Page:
It might be true that you have an idea worth billions, but there is a good chance that the same idea is being developed by at least a couple of more developers who might even be ahead of you in their development process. The idea that you have might quite easily be inspired from an existing idea, which has the potential to inspire so many more like you!
- Keeping it undercover as your only defence strategy, it means you don’t really have a defence strategy
It is understandable that you would want to protect your idea from developers copying it or stealing it. However, if an NDA is all you have to protect your idea, then it’s definitely not much! You might be protected from the developer you get to sign your NDA, but as soon as your app is launched, the idea is free for anyone to copy and most of the developers are proficient in reverse engineering any app. Hence to develop a defence strategy, you would have to have something more than a mere NDA in your kitty.
- It is positively a big pain to execute an NDA
So you have an NDA in place with the developer and the agency that you hired to do the job. What do you think happens when they violate or break it? It is you would have to take on the responsibility to enforce it! This process is expensive and harrowing and especially so if the agency you are suing has more money than you! There is a good chance they would keep stringing you along till your accounts run dry while you are mounting legal bills. It is also quite a difficult concept to prove that the developers stole your idea, as they hear hundreds of ideas everyday from loads of existing and prospective client and may claim to have heard it from one of them.
- An NDA would never be able to substitute trust
Trust in any relationship is of paramount importance and this holds true for you and your app development agency as well. Trust cannot be assured by forcing the other one to sign a piece of paper. It takes time and efforts from both the parties involved. Maybe if you were to begin with a 10-minute conversation where you would give a brief of your concept or idea to the developer to gauge whether there is any interest generated, or discuss its validation.
Why a developer wouldn’t steal your idea?
In spite of all your misgivings about the app developer you are hiring there is all probability in the world that the app developer would not really steal your idea, even if they had the opportunity to do so.
- You are building a business with an app, not the other way around
As you approach someone with your app idea, you have to understand that you are not really going to build an app, you would be building a business by way of an app that the developer would do for you. The developers have the tools to build an app, which they would be doing for you, they do not have the bandwidth or the essential tools to build a profitable business from the app they develop.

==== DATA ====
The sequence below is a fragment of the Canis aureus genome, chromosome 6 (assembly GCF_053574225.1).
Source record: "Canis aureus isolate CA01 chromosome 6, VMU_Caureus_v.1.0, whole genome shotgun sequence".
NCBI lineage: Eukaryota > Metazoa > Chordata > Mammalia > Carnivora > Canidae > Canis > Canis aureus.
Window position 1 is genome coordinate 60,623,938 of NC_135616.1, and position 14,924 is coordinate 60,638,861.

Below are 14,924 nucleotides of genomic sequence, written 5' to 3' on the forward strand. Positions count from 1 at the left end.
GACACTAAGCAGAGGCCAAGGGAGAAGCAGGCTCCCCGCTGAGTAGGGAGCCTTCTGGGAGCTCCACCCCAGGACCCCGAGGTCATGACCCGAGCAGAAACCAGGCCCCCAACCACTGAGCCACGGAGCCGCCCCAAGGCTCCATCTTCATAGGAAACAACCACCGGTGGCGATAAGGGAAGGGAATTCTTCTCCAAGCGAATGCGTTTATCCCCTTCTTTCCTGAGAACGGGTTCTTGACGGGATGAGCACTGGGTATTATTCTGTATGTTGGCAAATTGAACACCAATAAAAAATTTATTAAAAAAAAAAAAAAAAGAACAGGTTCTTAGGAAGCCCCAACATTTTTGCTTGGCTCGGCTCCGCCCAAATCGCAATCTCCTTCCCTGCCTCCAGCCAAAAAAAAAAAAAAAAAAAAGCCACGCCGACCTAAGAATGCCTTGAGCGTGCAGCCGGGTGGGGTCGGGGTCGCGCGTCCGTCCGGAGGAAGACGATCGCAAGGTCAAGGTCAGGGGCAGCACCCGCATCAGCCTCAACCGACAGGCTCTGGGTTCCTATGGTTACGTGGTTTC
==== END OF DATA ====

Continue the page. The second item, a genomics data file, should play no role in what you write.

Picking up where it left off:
- A developer is an expert in only his own field
This is a key point to consider. Let’s say you have a brilliant idea for a construction related app and hired a developer or an agency to do the app development for you. Let’s say that they stole it from you, and built their own app. But now what? They don’t have any understanding of the construction business, nor do they have a network that would help them get into it! They would have a tough time finding beta testers, establishing contacts, and getting a knowhow of the industry. Hence even if a developer or the agency did steal your idea, you actually have nothing to fear!
- If an agency or developer were to steal their clients’ ideas, they wouldn’t last long.
In any industry, reputation matter a great deal. If a developer makes it a habit to steal their clients’ idea, their existence in their own trade would be jeopardized. Software or app development is usually a process that lasts long and sometimes one project leads to another, in such case, most developers would stick to their integrity and do nothing to lose the trust you place in them as a customer. However, if there is any reason for you to mistrust the developer or the agency you are looking to hire, it is maybe a good idea to change the agency altogether, instead of getting them to sign an NDA
Should you sign an NDA with the investors and would they sign it?
This is a practice that used to exist but has become obsolete today. Today, most of the VCs or investors would flat out refuse to sign an NDA especially in the initial stages. At later stages when there is a need to share any sensitive data, the subject may be broached for consideration.
Even in these circumstances, what they might do is include such provisions in the agreement they draw up, in case they decide to invest.
At the end of it all it is you who would have to decide whether you truly have information worth drafting an NDA with the legal assistance, however in the world of apps, it isn’t much needed and might prove to be a futile exercise. If you absolutely must have an NDA, get it drafted by a lawyer, make sure it doesn’t last longer than 5 years, and never sign an NDA that isn’t in your favour!